Austin: Slacker (1991)
Austin’s contemporary reputation as the ultimate hipster hangout among sun-baked college towns began in the ’70s, but it wasn’t until Richard Linklater started playing pinball with the local misfits, crazies, and other assorted motormouths that the city got an image-defining movie to call its own. Slacker is the cinematic equivalent of sitting up all night listening to a call-in radio show about UFOs and the death of Marilyn Monroe.
Las Vegas: Leaving Las Vegas (1995)
Going into this movie, you might wonder why a man would consciously drink himself to death, but about halfway through, you might begin to wonder why anyone would go to Las Vegas for any other reason. (That’s not an insult, Las Vegas! I promise!) The never-ending noise and flashing lights, the freak show on the streets, the callousness of strangers — it’s all a perfect backdrop for Nicolas Cage’s feature-length suicide note of a performance, though it’s not always clear whether he’s competing with the spectacle or trying to drink himself to some new level of awareness where it’ll all seem reasonable. Leaving Las Vegas might be unbearably harsh if it weren’t for the blessed presence of Elisabeth Shue, who, as the hooker who attaches herself to a man far too sodden for sex, demonstrates that the tawdriest, tackiest gestures can sometimes be offered in the name of love.
New Orleans: The Big Easy (1986)
The movie that settled which of New Orleans’s many nicknames would go national is a tale of squalid corruption and murder that plays like a fast-talking romantic farce, sold to the public with a heavily hyped sex scene. A lot of locals would judge that combination to be about right. In a city that’s seen more than one high-profile murder trial with an NOPD member as defendant, they’d certainly understand why a cop (Dennis Quaid) whose chosen level of corruption stops at perjury, free meals, and cutting in line at Tipitina’s might qualify as a hero. The movie’s not without its touristy lapses — where the hell did that marching band come from? And did that police-station clerk really have to ask, "Who did I look like, the grand marshal of the Mardi Gras?", a line that in real life would have gotten him transferred to the nearest swamp? But putting on a show for the tourists has been the city’s main source of income since the oil and the ports dried up, so locals watching The Big Easy may decide that a little self-exploitation is about right, too.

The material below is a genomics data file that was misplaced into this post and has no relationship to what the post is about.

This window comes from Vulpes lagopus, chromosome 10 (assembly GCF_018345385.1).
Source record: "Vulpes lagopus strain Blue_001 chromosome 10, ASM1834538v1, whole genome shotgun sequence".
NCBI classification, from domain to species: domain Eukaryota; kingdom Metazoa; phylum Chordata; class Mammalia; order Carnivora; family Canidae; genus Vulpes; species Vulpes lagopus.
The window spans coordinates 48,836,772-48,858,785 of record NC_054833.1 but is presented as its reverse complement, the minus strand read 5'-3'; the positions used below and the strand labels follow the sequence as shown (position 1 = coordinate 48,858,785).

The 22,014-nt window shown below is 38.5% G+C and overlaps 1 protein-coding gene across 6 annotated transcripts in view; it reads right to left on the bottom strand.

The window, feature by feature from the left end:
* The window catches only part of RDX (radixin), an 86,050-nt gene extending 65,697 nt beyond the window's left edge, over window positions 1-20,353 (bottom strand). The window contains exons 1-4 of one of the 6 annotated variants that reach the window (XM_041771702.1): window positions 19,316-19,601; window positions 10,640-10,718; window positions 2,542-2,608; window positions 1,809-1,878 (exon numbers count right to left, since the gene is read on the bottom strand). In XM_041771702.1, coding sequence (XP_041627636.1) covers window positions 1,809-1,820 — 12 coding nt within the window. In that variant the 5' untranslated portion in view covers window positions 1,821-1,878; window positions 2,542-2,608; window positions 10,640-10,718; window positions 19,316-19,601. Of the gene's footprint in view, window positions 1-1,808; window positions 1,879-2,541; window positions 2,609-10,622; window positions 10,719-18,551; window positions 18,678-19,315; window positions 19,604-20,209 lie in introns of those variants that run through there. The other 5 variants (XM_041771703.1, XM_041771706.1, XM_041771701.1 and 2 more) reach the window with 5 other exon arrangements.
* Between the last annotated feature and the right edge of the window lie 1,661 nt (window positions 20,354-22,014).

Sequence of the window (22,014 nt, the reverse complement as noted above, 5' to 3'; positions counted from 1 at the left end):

Portland: Drugstore Cowboy (1989)
Long before his Academy Award nominations, Gus Van Sant made Portland an underdog contender for coolest American city in the movies with his first string of features — Mala Noche, My Own Private Idaho, and this tribute to the joys and horrors of a life spent searching for the next high. With Robert Yeoman’s cinematography, and loose-limbed yet precisely tuned performances by Matt Dillon, Kelly Lynch, James Remar, and Max Perlich (and a guest appearance by William S. Burroughs), Drugstore Cowboy perfectly captures the charms of a city where it also looks as if it just finished raining, and also suggests why living there might make you want to buy drugs.
Baltimore: Hairspray (1988)
With all due respect to Barry Levinson’s Baltimore classic Diner, we’re throwing our wooden nickel in with John Waters, because he is, in spirit, the hometown director that all notable American cities deserve: a self-made weirdo driven to search the hidden corners of his town for the freakiest people he can find, not out of hostility but in the name of love. Waters understands, as the Chamber of Commerce doesn’t, that his movies bring in a livelier brand of tourists than their brochures ever could. Hairspray is his masterpiece, because it’s the one where he managed to graft his love of sleaze and vaudeville to an actual piece of family entertainment, thus doing untold damage to who knows how many youngsters whose unsuspecting parents rented the video. (That said, the proudest moment in Waters’s oeuvre may be when Cristina Ricci, exposed to the decadent horrors of the New York art scene in Pecker, exclaims, "I don’t belong here. I’m a Baltimore girl!" She sounds like the gang in Casablanca singing "La Marseillaise" to the Nazis.)